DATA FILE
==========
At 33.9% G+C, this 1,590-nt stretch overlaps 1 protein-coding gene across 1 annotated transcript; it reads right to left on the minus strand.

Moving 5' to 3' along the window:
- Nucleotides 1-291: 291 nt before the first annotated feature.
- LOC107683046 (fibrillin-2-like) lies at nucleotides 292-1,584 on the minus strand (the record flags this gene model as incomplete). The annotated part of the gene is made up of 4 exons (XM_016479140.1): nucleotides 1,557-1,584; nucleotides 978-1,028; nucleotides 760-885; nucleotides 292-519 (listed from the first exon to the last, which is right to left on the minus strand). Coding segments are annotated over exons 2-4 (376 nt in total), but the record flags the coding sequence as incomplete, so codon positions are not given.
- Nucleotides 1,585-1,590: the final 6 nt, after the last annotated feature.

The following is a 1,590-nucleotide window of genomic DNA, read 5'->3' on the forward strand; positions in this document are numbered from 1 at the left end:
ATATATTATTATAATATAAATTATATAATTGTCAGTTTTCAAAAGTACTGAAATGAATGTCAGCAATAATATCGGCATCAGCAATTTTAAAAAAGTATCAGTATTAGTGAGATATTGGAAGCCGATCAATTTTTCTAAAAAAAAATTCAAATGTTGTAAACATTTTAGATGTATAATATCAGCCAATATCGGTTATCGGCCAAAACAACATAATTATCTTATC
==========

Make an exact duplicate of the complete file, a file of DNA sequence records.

At 33.9% G+C, this 1,590-nt stretch overlaps 1 protein-coding gene across 1 annotated transcript; it reads right to left on the minus strand.

Moving 5' to 3' along the window:
- Nucleotides 1-291: 291 nt before the first annotated feature.
- LOC107683046 (fibrillin-2-like) lies at nucleotides 292-1,584 on the minus strand (the record flags this gene model as incomplete). The annotated part of the gene is made up of 4 exons (XM_016479140.1): nucleotides 1,557-1,584; nucleotides 978-1,028; nucleotides 760-885; nucleotides 292-519 (listed from the first exon to the last, which is right to left on the minus strand). Coding segments are annotated over exons 2-4 (376 nt in total), but the record flags the coding sequence as incomplete, so codon positions are not given.
- Nucleotides 1,585-1,590: the final 6 nt, after the last annotated feature.

The following is a 1,590-nucleotide window of genomic DNA, read 5'->3' on the forward strand; positions in this document are numbered from 1 at the left end:
ATATATTATTATAATATAAATTATATAATTGTCAGTTTTCAAAAGTACTGAAATGAATGTCAGCAATAATATCGGCATCAGCAATTTTAAAAAAGTATCAGTATTAGTGAGATATTGGAAGCCGATCAATTTTTCTAAAAAAAAATTCAAATGTTGTAAACATTTTAGATGTATAATATCAGCCAATATCGGTTATCGGCCAAAACAACATAATTATCTTATC